Session Type: Poster Session B
Session Time: 9:00AM-11:00AM
Background/Purpose: Systemic lupus erythematosus (SLE) patients are usually treated with glucocorticoids even during periods of clinically quiescent disease. A recent study showed that abrupt glucocorticoid withdrawal was associated with increased likelihood of flare in the next 12 months. The aim of the present study was to assess clinical flare rates and damage accrual in patients who tapered glucocorticoids gradually.
Methods: Lupus patients with two consecutive years of clinically quiescent disease were retrieved from our long-term longitudinal cohort. Individuals who maintained a low prednisone dose (5mg/day) comprised the maintenance group whereas patients who tapered prednisone within these two years comprised the withdrawal group. All individuals were followed for two years after discontinuation. Outcomes included clinical flares (any increase in clinical SLEDAI-2K, any increase ³4 and any increase in clinical SLEDAI-2K plus escalation in systemic therapy (glucocorticoids and/or antimalarials and/or immunosuppressives) as well as damage accrual. A Cox proportional regression analysis was performed for the identification of predictors for clinical flare.
Results: Of 270 eligible patients, 156 maintained low dose prednisone and 114 discontinued gradually (62 within 12 months and 52 in 12-24 months). Demographic, clinical, serological and therapeutic characteristics are shown in Table 1. Patients in the withdrawal group developed significantly less flares by any applied definition at 24 months compared to the maintenance group, Table 2. Flare rates at 12 months were similarly better for withdrawal patients, although insignificantly. Regarding damage, less withdrawal patients accrued new damage at 24 months, Table 2. Further analysis of the slow (within 12-24 months) and fast (within 12 months) withdrawal patients demonstrated that the former group achieved better outcomes both for clinical flares and damage accrual, although insignificantly. Regarding predictors of flares, immunosuppressive therapy at baseline was associated with decreased likelihood of new flare [HR=0.64, 95%CI=0.435-0.943, p=0.024].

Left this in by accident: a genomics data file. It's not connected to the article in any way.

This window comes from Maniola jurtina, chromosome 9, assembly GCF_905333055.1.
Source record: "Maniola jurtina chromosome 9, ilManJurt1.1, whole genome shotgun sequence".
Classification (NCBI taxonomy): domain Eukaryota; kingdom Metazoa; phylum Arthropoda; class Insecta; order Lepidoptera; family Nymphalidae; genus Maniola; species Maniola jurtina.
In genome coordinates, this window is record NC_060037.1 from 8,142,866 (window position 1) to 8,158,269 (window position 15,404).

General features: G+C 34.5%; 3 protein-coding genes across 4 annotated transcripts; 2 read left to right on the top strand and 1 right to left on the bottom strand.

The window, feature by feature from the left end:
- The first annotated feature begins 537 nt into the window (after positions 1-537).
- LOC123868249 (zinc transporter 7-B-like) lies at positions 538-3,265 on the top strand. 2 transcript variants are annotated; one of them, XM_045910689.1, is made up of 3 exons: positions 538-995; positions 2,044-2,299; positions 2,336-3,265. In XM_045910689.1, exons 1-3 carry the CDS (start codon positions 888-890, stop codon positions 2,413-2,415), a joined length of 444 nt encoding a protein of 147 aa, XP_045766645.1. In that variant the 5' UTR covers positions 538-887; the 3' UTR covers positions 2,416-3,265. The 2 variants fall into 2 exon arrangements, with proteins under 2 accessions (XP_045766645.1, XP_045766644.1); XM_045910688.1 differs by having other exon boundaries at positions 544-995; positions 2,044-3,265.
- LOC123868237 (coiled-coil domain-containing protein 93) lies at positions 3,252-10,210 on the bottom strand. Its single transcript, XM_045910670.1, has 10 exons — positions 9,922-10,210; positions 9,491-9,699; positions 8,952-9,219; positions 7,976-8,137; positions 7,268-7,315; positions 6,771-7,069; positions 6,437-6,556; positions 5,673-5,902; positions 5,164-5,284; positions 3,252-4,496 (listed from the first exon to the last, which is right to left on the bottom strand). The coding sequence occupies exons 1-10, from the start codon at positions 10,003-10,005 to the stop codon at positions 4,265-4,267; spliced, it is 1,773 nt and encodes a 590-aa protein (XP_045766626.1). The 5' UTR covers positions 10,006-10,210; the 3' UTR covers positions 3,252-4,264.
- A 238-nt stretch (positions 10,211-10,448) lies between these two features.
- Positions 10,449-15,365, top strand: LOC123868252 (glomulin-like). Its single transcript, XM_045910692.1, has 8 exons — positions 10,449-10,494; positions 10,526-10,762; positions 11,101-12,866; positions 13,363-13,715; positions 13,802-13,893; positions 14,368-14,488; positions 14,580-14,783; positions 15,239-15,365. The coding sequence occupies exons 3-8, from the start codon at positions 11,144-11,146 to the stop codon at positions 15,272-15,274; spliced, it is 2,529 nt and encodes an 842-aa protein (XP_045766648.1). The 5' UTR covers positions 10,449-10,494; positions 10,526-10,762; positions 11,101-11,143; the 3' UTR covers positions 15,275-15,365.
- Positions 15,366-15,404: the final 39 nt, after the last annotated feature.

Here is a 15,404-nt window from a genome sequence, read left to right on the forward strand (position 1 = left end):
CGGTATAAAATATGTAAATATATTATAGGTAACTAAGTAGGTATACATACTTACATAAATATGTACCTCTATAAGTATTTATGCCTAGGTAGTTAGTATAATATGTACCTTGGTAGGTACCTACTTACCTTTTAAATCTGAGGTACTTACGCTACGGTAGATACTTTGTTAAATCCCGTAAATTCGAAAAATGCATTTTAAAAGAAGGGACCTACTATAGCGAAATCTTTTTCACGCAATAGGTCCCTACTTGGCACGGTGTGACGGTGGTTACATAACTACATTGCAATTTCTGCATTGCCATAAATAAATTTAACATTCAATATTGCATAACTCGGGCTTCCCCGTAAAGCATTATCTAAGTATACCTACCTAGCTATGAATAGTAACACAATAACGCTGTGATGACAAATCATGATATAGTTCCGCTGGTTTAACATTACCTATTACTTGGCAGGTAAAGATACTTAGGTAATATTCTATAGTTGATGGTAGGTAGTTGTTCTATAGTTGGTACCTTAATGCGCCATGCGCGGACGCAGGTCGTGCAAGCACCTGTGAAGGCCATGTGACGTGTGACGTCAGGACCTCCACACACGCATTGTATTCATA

Conclusion: Gradual glucocorticoid withdrawal was associated with significantly less clinical flares at 24 months. Damage accrual was significantly less in the withdrawal patients. Immunosuppressive therapy at baseline was protective against new flares. Gradual glucocorticoid withdrawal is safe in clinically quiescent SLE.
To cite this abstract in AMA style:Tselios K, Gladman D, Su J, Urowitz M. Gradual Glucocorticoid Withdrawal Is Safe in Clinically Quiescent Systemic Lupus Erythematosus [abstract]. Arthritis Rheumatol. 2020; 72 (suppl 10). https://acrabstracts.org/abstract/gradual-glucocorticoid-withdrawal-is-safe-in-clinically-quiescent-systemic-lupus-erythematosus/. Accessed May 8, 2021.
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ACR Meeting Abstracts - https://acrabstracts.org/abstract/gradual-glucocorticoid-withdrawal-is-safe-in-clinically-quiescent-systemic-lupus-erythematosus/